Do you know about the camera in the library? How many have been there before me? Who are you, really?

Try as she might, the words could not leave her. She couldn't find the courage to ask the questions out loud.

"I expect to see you in class on Friday," he said, finally releasing her. He left the room without another word.

Hayleigh released a shaky breath. She closed her eyes and held back tears of frustration before promptly leaving the room.


Faint shadows were already forming under Hayleigh's eyes the next time she looked into the mirror.

Lack of sleep over the last few days had finally started to show. Even her face seemed sunken, or perhaps it was just the lighting in the girls' room. It was hard to keep an appetite while the stress ate at her.

She was yet to hear from the mysterious girl, whose last text was the clue about Prof. Michaels. The waiting game was agonizing, and with every waking hour she grew more paranoid at every glance thrown her way, at every huddled group she passed by. Was the video finally out making rounds? Was she already the campus laughingstock? How long before the dean called for her expulsion?

"Hey, you're letting the water run."

Hayleigh looked up. The mysterious girl with long, black hair stood next to her in the mirror. She nearly jumped with surprise, but the girl's face was replaced by another stranger entirely when she blinked.

"Sorry," Hayleigh muttered, turning off the faucet and drying her hands. She gave her tired reflection a final appraisal before leaving the restroom, where the swarm of students down the hallway brought her back into focus. She clutched her books closer to her chest and trudged down the packed corridors to her next class.

"Miss Sullivan!"

Prof. Michaels caught up from behind, waving as he fell into step beside her. "Good to see you around. Where are you headed?"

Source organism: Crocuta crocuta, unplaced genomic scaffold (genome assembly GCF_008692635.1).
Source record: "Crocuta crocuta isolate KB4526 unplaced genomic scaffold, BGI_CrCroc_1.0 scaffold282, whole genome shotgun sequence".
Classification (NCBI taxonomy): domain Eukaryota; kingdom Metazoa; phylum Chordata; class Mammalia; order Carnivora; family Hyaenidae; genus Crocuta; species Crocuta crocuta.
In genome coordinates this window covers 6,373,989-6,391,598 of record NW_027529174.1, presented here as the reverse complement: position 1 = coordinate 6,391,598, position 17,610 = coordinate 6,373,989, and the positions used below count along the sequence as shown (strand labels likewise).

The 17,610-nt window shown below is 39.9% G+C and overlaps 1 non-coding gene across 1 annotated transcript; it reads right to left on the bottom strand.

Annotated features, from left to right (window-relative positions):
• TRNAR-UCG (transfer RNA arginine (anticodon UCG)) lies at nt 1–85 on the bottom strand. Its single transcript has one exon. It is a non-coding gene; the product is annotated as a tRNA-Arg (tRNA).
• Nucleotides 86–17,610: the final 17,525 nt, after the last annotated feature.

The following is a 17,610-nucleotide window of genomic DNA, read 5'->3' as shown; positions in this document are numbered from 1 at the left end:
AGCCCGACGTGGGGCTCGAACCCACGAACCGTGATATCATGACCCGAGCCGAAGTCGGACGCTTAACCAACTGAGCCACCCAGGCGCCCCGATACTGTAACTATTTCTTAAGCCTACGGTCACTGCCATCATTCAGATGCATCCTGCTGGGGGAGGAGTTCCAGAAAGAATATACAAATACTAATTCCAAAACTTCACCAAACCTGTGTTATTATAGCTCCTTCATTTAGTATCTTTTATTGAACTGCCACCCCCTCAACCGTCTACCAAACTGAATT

"Third floor. I have class," she answered, almost too hastily. There was something about him that made her uneasy, perhaps even more so at the strange, still unexplained connection he had to everything.

"So do I. On the same floor, actually," he replied. "Let me walk with you upstairs."

She halfheartedly assented in silence. They began heading for the third floor; his long strides effortlessly catching up with her even as she tried to be a few steps ahead of him.

"Have you taken up any electives yet?" he asked as they ascended the stairs. "I'm surprised you can quote Milton and not be in any of my classes."

Hayleigh forced a smile. "Maybe it's because I can, and that's why I won't need to."

Prof. Michaels laughed. "Touché, Miss Sullivan. All the more reason to be my student next term, so you can put me in my place."

She stopped in front of her classroom. "Well, I'm going in. See you around, Prof. Michaels."

"Keiran," he corrected. "You don't need to be so formal with me, remember?"

"And why is that, Prof. Michaels?" a deep voice behind her inquired.

Hayleigh turned around. Rowen stood in the doorway of his classroom. His steely, grey gaze was fixed on Keiran.

"Ah, Prof. Henderson," Keiran sang, dimples deepening into his cheeks. "I was just chatting with Miss Sullivan here. Is she a student of yours?"